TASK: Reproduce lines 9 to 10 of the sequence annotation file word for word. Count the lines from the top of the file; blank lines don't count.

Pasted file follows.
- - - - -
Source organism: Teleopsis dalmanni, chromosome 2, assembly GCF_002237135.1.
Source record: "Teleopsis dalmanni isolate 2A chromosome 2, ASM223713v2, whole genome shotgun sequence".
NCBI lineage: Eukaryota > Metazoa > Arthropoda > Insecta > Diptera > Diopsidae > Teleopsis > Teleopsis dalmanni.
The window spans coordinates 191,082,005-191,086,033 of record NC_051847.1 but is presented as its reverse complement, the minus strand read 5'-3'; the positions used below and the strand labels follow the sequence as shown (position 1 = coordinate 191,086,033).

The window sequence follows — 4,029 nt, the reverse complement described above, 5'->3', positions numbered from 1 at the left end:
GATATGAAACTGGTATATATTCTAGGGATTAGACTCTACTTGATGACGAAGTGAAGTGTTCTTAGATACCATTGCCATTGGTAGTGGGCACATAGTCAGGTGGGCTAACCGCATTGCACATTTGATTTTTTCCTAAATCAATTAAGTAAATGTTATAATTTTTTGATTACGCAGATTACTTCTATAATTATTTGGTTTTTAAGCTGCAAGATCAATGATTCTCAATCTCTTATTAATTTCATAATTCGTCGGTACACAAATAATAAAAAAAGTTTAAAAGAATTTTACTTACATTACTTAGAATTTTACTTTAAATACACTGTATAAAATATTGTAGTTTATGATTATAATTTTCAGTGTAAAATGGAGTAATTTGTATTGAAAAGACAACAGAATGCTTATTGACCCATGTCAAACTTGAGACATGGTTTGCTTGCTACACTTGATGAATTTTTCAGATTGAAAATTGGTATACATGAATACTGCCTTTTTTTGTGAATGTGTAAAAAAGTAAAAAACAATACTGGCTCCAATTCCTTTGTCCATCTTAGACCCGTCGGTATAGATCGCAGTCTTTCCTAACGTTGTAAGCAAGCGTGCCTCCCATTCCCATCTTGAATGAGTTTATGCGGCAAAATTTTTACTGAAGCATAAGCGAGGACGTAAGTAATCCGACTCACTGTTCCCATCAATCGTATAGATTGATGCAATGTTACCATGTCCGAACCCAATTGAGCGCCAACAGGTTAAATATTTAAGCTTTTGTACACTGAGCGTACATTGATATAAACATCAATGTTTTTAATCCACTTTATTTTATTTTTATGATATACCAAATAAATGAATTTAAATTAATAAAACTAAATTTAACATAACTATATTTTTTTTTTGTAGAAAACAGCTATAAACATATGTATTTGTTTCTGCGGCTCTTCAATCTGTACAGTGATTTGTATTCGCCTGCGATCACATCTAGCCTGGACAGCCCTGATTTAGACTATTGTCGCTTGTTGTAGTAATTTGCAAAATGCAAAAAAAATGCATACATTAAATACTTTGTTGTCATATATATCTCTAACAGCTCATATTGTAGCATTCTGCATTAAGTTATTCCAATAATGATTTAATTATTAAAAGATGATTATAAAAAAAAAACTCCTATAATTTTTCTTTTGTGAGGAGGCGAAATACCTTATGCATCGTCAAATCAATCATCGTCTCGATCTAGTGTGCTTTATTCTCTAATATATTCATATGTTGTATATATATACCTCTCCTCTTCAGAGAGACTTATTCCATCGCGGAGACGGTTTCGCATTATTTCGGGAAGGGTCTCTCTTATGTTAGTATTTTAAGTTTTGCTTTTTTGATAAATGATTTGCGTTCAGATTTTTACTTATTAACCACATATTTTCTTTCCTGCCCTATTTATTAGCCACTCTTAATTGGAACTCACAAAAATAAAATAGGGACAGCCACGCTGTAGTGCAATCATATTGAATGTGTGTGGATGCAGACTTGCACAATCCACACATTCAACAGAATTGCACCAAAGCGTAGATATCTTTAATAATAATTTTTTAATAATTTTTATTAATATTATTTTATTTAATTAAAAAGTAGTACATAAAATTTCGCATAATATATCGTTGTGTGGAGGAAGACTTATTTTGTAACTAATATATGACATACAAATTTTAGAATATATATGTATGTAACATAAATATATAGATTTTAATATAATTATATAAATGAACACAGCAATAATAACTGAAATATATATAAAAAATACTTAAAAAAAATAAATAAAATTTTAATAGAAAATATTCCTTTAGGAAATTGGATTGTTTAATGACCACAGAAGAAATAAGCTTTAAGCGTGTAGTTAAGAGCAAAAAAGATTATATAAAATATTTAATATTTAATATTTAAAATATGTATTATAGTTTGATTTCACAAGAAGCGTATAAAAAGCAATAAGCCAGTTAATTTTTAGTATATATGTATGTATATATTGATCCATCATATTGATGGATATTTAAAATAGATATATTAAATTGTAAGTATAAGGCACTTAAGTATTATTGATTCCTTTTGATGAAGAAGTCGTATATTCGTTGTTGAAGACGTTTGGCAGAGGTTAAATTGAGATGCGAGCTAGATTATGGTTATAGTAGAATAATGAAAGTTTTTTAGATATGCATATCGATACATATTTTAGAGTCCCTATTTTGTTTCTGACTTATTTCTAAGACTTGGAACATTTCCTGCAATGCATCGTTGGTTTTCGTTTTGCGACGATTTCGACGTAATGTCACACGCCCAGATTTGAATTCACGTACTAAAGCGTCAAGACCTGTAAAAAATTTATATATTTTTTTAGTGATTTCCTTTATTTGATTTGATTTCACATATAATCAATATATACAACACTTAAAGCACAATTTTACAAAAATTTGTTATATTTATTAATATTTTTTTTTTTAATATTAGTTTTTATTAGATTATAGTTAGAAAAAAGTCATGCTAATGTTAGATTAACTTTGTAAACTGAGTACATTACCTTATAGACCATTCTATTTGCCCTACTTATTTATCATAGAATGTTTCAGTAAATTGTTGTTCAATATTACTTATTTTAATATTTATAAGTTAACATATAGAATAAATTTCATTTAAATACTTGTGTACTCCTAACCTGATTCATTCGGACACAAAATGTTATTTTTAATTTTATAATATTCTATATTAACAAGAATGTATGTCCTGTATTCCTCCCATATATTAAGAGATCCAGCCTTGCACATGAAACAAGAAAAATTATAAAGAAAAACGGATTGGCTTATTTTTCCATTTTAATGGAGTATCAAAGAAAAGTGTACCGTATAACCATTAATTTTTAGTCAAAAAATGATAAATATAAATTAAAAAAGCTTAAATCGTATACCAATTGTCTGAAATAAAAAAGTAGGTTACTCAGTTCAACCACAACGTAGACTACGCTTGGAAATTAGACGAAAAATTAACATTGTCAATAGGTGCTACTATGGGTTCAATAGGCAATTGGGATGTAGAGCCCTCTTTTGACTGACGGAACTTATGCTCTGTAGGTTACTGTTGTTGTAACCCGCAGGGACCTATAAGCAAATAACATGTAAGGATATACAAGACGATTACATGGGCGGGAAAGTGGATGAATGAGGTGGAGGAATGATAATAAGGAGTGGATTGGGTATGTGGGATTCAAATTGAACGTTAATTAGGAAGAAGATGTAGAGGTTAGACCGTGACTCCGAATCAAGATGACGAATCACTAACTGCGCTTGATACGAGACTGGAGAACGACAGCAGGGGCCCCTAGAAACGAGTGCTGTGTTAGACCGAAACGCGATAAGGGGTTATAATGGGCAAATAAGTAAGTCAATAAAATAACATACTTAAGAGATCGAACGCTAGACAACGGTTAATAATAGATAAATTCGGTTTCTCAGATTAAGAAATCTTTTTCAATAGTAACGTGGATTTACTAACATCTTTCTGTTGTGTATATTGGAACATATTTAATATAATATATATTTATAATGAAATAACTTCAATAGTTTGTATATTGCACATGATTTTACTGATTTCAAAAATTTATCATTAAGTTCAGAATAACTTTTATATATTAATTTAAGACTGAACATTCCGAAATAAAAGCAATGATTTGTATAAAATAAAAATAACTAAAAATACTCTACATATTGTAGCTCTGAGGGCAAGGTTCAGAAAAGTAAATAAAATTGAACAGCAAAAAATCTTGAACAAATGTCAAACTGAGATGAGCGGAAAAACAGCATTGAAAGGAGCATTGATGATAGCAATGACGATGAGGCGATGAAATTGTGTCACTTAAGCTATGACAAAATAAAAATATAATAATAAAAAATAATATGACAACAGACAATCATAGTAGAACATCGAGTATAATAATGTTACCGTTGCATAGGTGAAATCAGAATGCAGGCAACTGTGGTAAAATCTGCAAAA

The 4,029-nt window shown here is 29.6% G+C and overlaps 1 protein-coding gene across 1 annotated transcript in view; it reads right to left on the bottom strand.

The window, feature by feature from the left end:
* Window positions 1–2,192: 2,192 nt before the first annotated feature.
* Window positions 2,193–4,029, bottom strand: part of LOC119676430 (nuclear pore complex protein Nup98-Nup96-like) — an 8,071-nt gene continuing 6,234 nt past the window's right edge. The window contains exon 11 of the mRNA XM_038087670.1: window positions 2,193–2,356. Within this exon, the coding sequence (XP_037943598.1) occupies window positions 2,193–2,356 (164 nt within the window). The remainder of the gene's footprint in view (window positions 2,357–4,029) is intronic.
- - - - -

* Window positions 1–2,192: 2,192 nt before the first annotated feature.
* Window positions 2,193–4,029, bottom strand: part of LOC119676430 (nuclear pore complex protein Nup98-Nup96-like) — an 8,071-nt gene continuing 6,234 nt past the window's right edge. The window contains exon 11 of the mRNA XM_038087670.1: window positions 2,193–2,356. Within this exon, the coding sequence (XP_037943598.1) occupies window positions 2,193–2,356 (164 nt within the window). The remainder of the gene's footprint in view (window positions 2,357–4,029) is intronic.